David Schulson Autographs has released their Catalog 152. It contains, naturally enough, autographed materials, primarily personal letters, along with signed photographs and other documents. The catalogue is divided into two sections, one of new material, the other of items that have been steeply discounted. The signers come from varied walks of life – art, music, science, government, literature, acting, and more. They are people whose names you will recognize. The material, letters in particular, however, tends to deal more with personal issues than with their fame or noted accomplishments. For example, Winston Churchill, the great politician and Britain's unbending leader during its “darkest hour,” along with being a prolific history writer, orders paints from a friend. He was also a painter. These are some of the signed items you will find inside this new Schulson catalogue.
We will start with one of the more unusual signed documents. The great photographer Ansel Adams' signature appears not on a letter or photograph or even a cancelled check. It here appears on a restaurant menu. The cover of this 1939 menu for “The Ahwahnee” restaurant in Yosemite National Park featured an Adams photograph entitled The Grizzly Giant. The “Grizzly Giant” is a very large sequoia tree in the park, one of the largest trees in the world. On the back cover of the menu is a lengthy description of the image. Below the description, Adams has signed his name. Item 1518. Sale priced at $450.
Here is that letter from the painter Winston Churchill. It was written to Willy Sax, a Swiss paint manufacturer and friend to Churchill and other painters, in 1946. Churchill had been “retired” by the voters the previous year, so he would have had a little more time on his hands. Churchill has questions about the use of Sax's tempera paint, whether it can be painted on top of oils, or oils on top of it. Churchill also orders some more tubes of paint. Churchill and Sax would continue to correspond until the latter's death in 1964. Item 1532. Sale $2,200.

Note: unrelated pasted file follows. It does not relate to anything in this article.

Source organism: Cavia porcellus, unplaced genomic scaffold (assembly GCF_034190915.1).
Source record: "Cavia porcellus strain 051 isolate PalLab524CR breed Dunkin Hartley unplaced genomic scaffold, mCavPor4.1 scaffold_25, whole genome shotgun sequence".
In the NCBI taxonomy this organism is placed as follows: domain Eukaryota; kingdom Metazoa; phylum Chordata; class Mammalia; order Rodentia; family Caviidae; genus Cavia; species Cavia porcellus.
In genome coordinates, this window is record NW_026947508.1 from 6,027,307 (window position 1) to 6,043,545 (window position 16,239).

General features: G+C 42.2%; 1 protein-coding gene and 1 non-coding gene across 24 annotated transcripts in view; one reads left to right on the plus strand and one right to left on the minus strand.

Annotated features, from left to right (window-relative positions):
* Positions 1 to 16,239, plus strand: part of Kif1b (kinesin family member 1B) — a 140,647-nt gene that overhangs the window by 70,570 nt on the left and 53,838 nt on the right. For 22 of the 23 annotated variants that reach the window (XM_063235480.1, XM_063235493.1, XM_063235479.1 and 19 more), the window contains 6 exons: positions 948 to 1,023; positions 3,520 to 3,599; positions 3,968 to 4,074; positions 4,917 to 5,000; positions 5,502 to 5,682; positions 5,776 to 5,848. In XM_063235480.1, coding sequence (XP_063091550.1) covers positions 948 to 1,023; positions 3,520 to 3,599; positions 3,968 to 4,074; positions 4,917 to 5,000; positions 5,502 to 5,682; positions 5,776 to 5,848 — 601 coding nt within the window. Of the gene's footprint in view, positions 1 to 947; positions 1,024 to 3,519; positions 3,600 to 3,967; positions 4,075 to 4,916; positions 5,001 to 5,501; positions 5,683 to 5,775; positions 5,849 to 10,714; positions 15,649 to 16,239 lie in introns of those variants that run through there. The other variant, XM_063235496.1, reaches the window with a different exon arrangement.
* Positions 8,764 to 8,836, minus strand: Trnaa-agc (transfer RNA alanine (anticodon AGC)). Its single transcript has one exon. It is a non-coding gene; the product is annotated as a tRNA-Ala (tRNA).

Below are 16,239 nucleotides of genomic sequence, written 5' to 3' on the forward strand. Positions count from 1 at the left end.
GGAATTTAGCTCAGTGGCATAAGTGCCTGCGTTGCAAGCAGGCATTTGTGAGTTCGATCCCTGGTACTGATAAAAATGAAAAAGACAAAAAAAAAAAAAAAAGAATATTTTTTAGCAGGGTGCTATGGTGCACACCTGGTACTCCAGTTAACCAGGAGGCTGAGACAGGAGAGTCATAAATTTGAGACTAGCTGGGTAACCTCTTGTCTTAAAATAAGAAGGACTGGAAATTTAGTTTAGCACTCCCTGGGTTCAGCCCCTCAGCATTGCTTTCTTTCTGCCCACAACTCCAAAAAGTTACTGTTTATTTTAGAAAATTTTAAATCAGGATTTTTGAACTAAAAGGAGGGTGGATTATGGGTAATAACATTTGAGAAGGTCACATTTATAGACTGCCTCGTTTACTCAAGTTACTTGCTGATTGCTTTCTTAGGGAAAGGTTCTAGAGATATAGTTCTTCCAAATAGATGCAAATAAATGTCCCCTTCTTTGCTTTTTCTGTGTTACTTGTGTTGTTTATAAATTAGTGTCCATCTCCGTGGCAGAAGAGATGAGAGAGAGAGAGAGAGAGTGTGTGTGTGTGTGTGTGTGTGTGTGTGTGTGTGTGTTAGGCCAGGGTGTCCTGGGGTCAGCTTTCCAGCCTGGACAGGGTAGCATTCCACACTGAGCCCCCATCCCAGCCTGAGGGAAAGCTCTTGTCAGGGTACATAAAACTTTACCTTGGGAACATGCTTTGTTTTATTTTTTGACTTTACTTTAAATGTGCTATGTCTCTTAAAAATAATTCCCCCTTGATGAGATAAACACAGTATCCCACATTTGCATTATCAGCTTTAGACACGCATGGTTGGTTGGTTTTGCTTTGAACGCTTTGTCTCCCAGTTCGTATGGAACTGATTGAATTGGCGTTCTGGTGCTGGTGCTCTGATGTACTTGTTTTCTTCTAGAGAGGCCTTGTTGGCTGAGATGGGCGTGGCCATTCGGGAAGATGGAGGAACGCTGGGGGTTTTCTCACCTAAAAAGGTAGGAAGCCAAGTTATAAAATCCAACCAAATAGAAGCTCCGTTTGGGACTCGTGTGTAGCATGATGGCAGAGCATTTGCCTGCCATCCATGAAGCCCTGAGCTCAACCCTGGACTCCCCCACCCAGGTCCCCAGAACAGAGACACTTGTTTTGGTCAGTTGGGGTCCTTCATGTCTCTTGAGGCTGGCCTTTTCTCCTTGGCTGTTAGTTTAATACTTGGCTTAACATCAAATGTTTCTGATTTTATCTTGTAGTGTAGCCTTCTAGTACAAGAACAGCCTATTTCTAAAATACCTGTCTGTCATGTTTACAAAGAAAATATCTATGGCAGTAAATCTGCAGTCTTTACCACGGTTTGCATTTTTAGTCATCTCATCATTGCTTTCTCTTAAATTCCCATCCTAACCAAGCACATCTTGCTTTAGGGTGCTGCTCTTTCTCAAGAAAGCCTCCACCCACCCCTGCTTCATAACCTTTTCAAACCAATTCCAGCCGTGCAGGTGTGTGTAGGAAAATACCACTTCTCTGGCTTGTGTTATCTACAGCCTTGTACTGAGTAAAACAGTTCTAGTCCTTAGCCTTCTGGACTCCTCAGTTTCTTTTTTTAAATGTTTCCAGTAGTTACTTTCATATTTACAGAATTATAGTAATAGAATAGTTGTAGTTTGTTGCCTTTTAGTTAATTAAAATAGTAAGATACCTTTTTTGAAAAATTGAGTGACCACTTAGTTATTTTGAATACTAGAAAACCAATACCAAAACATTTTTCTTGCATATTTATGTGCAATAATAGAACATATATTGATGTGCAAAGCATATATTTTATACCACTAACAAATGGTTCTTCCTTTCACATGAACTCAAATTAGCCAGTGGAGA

Mark Twain is noted for his humorous stories, but he regularly used humor in his private letters as well. Here he writes to publisher Henry Oscar Houghton in 1890 concerning a subscription to a publication he cannot recall having placed. Writes Twain, “I can't remember about this. Of course I am not denying or repudiating the subscription; I merely have no memorandum of it, & there may be some error. I can forget things; once forgot to die; when four doctors said I was going to...” Twain has signed using his actual name, “S.L. Clemens.” Item 2216. Sale $4,125.
Here is a letter from another notable writer employing humor. This time it is A.A. Milne, but in his pre-Pooh days. Indeed, it is dated May 1, 1920, three months before the birth of his son Christopher Robin, who, along with his stuffed animals, was the inspiration for the Winnie-the-Pooh stories. At the time, Milne was a playwright, his first successful play, Mr. Pim Passed By, having opened to a run of 246 performances in London earlier that year. Writes Milne, “I don't really think that I am better than Shakespeare; it is only that 'Shakespeare and Milne' would be even more deadly than pure Milne. But I am much too proud that you like any of the play to resent your finding fault with the rest of it, and I shall be grateful for your advice...” Item 2363. $2,850.